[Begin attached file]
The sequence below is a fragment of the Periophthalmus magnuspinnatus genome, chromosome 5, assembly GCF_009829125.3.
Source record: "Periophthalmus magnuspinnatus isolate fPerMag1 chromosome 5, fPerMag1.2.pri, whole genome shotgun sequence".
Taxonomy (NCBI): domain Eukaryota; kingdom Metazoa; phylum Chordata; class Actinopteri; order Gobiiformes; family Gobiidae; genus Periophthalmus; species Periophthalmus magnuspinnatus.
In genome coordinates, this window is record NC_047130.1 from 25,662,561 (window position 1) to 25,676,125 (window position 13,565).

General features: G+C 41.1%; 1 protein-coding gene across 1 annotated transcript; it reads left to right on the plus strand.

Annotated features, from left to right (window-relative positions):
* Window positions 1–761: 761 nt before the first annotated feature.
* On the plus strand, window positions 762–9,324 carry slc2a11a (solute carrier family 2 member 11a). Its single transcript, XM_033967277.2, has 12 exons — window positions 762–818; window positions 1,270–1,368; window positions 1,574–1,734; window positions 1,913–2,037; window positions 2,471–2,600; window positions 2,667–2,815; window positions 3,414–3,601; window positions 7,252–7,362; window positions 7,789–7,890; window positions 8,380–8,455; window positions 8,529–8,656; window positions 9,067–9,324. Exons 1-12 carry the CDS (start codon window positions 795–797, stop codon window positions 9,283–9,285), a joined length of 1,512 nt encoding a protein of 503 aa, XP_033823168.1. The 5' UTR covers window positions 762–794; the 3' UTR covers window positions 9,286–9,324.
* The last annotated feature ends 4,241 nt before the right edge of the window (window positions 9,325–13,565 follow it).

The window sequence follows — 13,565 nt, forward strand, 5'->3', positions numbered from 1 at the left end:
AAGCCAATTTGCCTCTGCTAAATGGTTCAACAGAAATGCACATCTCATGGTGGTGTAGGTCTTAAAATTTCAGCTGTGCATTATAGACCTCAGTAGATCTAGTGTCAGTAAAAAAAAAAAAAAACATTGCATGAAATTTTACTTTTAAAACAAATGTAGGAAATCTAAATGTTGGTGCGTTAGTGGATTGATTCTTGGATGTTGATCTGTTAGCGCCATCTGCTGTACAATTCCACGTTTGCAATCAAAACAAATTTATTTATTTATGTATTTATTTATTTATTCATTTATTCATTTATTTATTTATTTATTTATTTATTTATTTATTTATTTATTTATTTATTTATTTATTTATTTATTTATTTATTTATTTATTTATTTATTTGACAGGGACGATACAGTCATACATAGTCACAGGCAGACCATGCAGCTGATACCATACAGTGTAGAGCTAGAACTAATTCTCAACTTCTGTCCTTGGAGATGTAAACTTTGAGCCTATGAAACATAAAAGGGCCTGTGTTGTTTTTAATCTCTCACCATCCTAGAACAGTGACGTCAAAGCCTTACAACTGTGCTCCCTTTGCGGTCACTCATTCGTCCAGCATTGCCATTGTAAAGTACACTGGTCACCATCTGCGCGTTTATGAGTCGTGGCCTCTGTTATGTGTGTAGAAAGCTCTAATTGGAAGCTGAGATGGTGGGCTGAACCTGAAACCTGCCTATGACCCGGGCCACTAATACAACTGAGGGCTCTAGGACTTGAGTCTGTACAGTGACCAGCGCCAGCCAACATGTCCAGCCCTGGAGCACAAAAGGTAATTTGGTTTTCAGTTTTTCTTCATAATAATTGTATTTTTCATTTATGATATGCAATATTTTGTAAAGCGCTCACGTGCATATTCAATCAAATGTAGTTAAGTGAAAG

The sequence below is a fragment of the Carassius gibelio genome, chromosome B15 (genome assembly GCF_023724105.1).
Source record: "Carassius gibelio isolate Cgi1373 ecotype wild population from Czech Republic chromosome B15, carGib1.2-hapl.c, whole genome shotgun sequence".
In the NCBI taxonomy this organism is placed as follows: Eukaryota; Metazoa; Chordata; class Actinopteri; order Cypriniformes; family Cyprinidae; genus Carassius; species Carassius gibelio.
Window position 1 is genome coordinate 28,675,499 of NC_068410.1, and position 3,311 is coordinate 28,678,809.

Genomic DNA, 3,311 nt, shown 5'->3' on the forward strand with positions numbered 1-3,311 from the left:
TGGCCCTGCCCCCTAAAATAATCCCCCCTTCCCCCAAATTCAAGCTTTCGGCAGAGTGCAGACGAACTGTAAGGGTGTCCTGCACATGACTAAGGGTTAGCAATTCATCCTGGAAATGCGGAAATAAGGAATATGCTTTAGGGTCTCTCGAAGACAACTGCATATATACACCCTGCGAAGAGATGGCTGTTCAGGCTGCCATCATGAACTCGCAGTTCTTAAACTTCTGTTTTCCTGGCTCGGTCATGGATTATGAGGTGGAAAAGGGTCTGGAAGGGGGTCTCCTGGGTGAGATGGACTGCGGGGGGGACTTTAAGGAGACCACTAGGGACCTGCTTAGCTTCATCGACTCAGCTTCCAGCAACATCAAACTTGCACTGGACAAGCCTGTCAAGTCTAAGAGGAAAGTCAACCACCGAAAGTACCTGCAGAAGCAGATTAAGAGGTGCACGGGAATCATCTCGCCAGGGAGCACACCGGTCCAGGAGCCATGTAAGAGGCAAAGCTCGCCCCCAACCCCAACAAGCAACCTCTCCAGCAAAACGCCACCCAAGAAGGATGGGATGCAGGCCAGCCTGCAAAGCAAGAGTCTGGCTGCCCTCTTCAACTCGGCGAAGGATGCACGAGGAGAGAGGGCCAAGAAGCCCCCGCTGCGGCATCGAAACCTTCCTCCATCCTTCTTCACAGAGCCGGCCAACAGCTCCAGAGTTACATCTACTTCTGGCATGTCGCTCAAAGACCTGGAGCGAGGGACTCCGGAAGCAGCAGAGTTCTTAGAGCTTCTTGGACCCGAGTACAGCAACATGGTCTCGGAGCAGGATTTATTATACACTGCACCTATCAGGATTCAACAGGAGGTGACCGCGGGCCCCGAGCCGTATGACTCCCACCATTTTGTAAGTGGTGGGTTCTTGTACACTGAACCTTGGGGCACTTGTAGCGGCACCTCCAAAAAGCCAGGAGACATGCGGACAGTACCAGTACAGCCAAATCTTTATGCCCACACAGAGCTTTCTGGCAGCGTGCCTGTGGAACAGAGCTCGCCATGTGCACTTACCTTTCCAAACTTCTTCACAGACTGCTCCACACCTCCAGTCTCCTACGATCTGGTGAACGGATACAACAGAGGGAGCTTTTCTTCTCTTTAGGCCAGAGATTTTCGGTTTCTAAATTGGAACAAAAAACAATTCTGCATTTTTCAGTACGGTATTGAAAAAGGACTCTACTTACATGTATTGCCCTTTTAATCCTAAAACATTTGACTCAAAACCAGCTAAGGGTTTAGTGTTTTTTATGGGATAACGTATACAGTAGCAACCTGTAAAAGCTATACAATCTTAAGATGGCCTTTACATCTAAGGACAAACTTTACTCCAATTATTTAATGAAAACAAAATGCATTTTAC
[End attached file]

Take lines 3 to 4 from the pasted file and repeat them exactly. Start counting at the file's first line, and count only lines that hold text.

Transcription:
Taxonomy (NCBI): domain Eukaryota; kingdom Metazoa; phylum Chordata; class Actinopteri; order Gobiiformes; family Gobiidae; genus Periophthalmus; species Periophthalmus magnuspinnatus.
In genome coordinates, this window is record NC_047130.1 from 25,662,561 (window position 1) to 25,676,125 (window position 13,565).